Archbp. Naumann (Archd. KC) on Bp. Finn (D. KC-St. Joseph) and the Kansas City Star

His Excellency Most Rev. Joseph Naumanm, Archbishop of Kansas City, Kansas – on the other side of the river from the homoynmous city in Missouri, has waded into the issue of the indictment level at Bp. Robert Finn of Kansas City – St. Joseph.

This is Archbishop Naumann’s column from their diocesan paper’s site, The Leaven. My emphases and comments.

Coverage of recent indictment far from objective

With everyone else who cares about the Catholic community in the Kansas City metropolitan area, [Which includes both sides of the river and border.] I was saddened by the news announced by Jackson County prosecutor Jean Peters Baker that Bishop Robert Finn had been indicted by the grand jury on a misdemeanor charge of failure to report child abuse.

I found the Kansas City Star headline on Sunday more than ironic: “How Will KC Diocese Heal?” After months of The Star repeatedly finding reasons to rehash this story with always the same undertone calling for Bishop Finn’s resignation, [Does the words “philippic… jihad… jeremiad” come to mind?] The Star’s question seemed merely rhetorical.

The manufacturing and dissemination of child pornography is always a horrible crime. The horror is multiplied when the person responsible is a Catholic priest. Let me be clear again: There is no place in the priesthood for perpetrators of child sexual abuse or those who view, much less create, child pornography. I have told our priests on numerous occasions that our people have every right to expect that we live our lives in a manner consistent with our promise of celibate chastity. They certainly have a right to expect their children and adolescents will not be harmed by the clergy of their church.
I witness in our parishes a great love and admiration for our priests. This respect and affection for our priests is the fruit of lives of integrity and sacrificial service that Catholics have experienced for generations by the vast majority of priests.

I ask again for your prayers for Bishop Finn and for the priests and people of the Diocese of Kansas City-St. Joseph. I have known Bishop Finn for many years, dating back to when both of us served as priests in St. Louis. I know him to be a man of integrity and with a passion for serving God and his people. I have spoken to him several times during the past months assuring him of my prayers and fraternal support.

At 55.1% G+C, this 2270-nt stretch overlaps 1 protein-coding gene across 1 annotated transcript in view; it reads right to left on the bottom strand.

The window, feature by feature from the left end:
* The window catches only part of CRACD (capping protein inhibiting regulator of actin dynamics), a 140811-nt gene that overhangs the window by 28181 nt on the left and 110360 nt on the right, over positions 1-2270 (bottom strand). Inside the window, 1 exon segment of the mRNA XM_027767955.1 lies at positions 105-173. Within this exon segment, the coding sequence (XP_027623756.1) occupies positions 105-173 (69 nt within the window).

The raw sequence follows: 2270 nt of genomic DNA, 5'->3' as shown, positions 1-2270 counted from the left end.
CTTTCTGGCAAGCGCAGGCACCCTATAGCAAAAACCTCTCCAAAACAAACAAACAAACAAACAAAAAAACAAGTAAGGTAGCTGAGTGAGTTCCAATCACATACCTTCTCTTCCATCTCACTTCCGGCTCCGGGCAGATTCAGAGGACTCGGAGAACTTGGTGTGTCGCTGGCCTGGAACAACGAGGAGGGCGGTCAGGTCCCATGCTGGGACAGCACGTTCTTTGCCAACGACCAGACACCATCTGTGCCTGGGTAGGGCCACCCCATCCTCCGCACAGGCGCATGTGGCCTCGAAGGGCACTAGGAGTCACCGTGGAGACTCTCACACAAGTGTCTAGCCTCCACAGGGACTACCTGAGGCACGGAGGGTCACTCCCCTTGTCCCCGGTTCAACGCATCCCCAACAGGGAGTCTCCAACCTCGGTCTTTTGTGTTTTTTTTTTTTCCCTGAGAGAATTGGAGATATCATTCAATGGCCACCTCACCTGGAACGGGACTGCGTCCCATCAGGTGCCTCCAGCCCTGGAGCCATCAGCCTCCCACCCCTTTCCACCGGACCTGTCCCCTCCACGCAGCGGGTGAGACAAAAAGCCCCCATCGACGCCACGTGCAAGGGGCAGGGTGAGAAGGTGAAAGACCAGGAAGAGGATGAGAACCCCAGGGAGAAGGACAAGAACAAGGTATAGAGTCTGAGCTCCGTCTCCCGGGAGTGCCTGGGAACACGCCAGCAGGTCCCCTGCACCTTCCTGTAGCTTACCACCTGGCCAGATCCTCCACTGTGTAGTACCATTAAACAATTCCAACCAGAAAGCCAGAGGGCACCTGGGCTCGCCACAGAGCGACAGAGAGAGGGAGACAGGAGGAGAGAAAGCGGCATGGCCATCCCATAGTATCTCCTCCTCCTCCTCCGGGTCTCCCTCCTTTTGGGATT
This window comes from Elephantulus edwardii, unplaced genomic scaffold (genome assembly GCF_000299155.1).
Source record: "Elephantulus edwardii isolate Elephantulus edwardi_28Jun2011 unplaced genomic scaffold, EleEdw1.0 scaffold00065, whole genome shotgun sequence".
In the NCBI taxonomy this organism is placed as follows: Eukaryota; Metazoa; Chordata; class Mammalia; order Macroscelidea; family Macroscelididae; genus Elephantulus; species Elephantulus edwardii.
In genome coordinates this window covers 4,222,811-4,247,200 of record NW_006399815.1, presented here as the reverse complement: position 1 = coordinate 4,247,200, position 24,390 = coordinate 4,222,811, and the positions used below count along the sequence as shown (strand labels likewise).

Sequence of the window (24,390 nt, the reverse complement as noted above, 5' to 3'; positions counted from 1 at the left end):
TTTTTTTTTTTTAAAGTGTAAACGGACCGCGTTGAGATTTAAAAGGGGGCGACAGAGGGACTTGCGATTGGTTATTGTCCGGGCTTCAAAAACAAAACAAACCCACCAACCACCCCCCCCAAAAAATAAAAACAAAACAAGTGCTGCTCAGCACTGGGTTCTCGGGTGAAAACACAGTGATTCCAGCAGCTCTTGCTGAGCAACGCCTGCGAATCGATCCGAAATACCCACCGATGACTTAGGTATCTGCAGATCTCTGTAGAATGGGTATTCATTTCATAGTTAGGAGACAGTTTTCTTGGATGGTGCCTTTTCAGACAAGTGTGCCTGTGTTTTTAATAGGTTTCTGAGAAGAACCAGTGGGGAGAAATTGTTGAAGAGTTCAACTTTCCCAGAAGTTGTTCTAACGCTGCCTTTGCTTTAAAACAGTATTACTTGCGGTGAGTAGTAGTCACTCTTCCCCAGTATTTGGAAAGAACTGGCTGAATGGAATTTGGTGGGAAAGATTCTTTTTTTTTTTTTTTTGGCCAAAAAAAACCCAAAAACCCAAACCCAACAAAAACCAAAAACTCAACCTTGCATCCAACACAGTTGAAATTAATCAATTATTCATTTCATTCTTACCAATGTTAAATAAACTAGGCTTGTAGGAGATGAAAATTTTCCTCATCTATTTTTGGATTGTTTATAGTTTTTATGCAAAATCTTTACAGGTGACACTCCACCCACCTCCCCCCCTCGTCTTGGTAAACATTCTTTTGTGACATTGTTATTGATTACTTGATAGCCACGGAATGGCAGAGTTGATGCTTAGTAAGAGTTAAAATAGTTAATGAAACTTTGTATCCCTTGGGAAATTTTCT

I have not spoken with Bishop Finn in any detail about the indictment or the particulars of his legal defense. However, I have asked some in the legal profession to help me understand the nature of the charges made against Bishop Finn.

There are several aspects to this case that appear very unusual. First of all, I am told that it is quite unusual for a grand jury to be involved with an indictment of a misdemeanor. Secondly, as was apparent in The Star’s own reporting of the precedents for the indictment of Bishop Finn, none of these previous cases have resulted in convictions, except one case where the person was “convicted on a host of related charges.”

Bishop Finn has acknowledged mistakes made by him and others in diocesan leadership in this matter. He commissioned the former U.S. Attorney Todd Graves to review the policies, procedures, as well as their application. The Graves report identified some areas where the diocese had failed to follow their own procedures.

Some might ask: If the bishop has acknowledged mistakes, then why does he claim innocence to the charge made in the indictment? Again, from my layman’s understanding of the law, the difference is to plead guilty means to acknowledge “criminal intent.” In other words, the charge is more than an acknowledgement of a mistake of failing to report or even that there was negligence — the person should have known of the requirement to report. It is an admission that there was actually a conscious effort to deceive, to violate the law. From my knowledge of Bishop Finn, I find it impossible to believe this was the case.

[QUAERUNTUR:] Why, then would the prosecutor pursue such a charge? Why did the grand jury hand down an indictment? With regard to the second question, obviously the “level of proof” to bring an indictment is much less than to gain a conviction. If a prosecutor is sufficiently determined, usually they can convince the grand jury to indict.  [What’s the old phrase about “ham sandwiches” again?]

In her press conference, prosecutor Jean Peters Baker stated: “This has nothing . . . to do with the Catholic faith.” [What’s the old phrase again? “When they say it’s not about the X, it’s about the X.” No?] I accept on face value the prosecutor’s claim that she is not motivated in bringing these charges by any animosity toward the Catholic Church. [Why should he accept her word on this?  Why should anyone?] However, this does not preclude that the prosecutor, who must stand for election, was influenced by the steady drumbeat of negative press coverage and the advocacy of self-appointed victims’ rights groups who have called for Bishop Finn’s resignation. No prosecutor wants to be labeled by the local media or victims’ rights groups as soft on child abuse[If that is true, then perhaps Bp. Finn is also a victim of abuse.]